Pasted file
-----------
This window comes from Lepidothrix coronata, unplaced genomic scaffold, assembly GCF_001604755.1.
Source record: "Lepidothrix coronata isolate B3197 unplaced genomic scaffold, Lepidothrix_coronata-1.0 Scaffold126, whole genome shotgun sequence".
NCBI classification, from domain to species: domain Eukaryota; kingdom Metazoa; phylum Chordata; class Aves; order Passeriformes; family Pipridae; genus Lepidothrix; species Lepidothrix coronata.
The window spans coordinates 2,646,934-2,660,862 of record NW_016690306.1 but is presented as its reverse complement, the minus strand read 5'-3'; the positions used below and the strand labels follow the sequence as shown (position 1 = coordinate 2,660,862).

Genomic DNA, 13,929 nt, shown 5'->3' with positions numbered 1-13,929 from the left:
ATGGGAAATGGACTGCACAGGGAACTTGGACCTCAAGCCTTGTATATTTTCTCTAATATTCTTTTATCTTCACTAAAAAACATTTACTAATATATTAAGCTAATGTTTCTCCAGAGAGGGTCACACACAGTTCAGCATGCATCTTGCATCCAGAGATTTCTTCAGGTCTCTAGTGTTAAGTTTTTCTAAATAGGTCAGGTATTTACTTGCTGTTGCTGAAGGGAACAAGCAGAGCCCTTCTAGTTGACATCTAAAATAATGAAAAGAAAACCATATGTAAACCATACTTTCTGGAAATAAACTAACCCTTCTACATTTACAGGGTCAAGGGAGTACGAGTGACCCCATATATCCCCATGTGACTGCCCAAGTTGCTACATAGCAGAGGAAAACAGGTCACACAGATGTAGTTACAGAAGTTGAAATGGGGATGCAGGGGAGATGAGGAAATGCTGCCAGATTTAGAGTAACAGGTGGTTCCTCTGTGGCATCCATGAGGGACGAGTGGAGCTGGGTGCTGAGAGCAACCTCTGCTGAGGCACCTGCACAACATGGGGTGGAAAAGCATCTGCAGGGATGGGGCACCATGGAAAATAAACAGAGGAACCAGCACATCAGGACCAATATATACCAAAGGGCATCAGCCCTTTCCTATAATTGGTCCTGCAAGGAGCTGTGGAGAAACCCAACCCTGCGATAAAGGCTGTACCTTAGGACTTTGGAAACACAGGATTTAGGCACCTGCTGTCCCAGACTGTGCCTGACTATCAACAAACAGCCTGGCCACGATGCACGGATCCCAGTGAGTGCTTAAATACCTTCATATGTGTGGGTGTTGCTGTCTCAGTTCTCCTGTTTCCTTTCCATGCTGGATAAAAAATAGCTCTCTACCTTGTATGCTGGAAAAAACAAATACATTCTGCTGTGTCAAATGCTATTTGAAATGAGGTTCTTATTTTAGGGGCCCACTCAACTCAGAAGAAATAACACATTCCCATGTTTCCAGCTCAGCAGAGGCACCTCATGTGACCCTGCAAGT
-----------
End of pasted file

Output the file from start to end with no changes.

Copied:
This window comes from Lepidothrix coronata, unplaced genomic scaffold, assembly GCF_001604755.1.
Source record: "Lepidothrix coronata isolate B3197 unplaced genomic scaffold, Lepidothrix_coronata-1.0 Scaffold126, whole genome shotgun sequence".
NCBI classification, from domain to species: domain Eukaryota; kingdom Metazoa; phylum Chordata; class Aves; order Passeriformes; family Pipridae; genus Lepidothrix; species Lepidothrix coronata.
The window spans coordinates 2,646,934-2,660,862 of record NW_016690306.1 but is presented as its reverse complement, the minus strand read 5'-3'; the positions used below and the strand labels follow the sequence as shown (position 1 = coordinate 2,660,862).

Genomic DNA, 13,929 nt, shown 5'->3' with positions numbered 1-13,929 from the left:
ATGGGAAATGGACTGCACAGGGAACTTGGACCTCAAGCCTTGTATATTTTCTCTAATATTCTTTTATCTTCACTAAAAAACATTTACTAATATATTAAGCTAATGTTTCTCCAGAGAGGGTCACACACAGTTCAGCATGCATCTTGCATCCAGAGATTTCTTCAGGTCTCTAGTGTTAAGTTTTTCTAAATAGGTCAGGTATTTACTTGCTGTTGCTGAAGGGAACAAGCAGAGCCCTTCTAGTTGACATCTAAAATAATGAAAAGAAAACCATATGTAAACCATACTTTCTGGAAATAAACTAACCCTTCTACATTTACAGGGTCAAGGGAGTACGAGTGACCCCATATATCCCCATGTGACTGCCCAAGTTGCTACATAGCAGAGGAAAACAGGTCACACAGATGTAGTTACAGAAGTTGAAATGGGGATGCAGGGGAGATGAGGAAATGCTGCCAGATTTAGAGTAACAGGTGGTTCCTCTGTGGCATCCATGAGGGACGAGTGGAGCTGGGTGCTGAGAGCAACCTCTGCTGAGGCACCTGCACAACATGGGGTGGAAAAGCATCTGCAGGGATGGGGCACCATGGAAAATAAACAGAGGAACCAGCACATCAGGACCAATATATACCAAAGGGCATCAGCCCTTTCCTATAATTGGTCCTGCAAGGAGCTGTGGAGAAACCCAACCCTGCGATAAAGGCTGTACCTTAGGACTTTGGAAACACAGGATTTAGGCACCTGCTGTCCCAGACTGTGCCTGACTATCAACAAACAGCCTGGCCACGATGCACGGATCCCAGTGAGTGCTTAAATACCTTCATATGTGTGGGTGTTGCTGTCTCAGTTCTCCTGTTTCCTTTCCATGCTGGATAAAAAATAGCTCTCTACCTTGTATGCTGGAAAAAACAAATACATTCTGCTGTGTCAAATGCTATTTGAAATGAGGTTCTTATTTTAGGGGCCCACTCAACTCAGAAGAAATAACACATTCCCATGTTTCCAGCTCAGCAGAGGCACCTCATGTGACCCTGCAAGT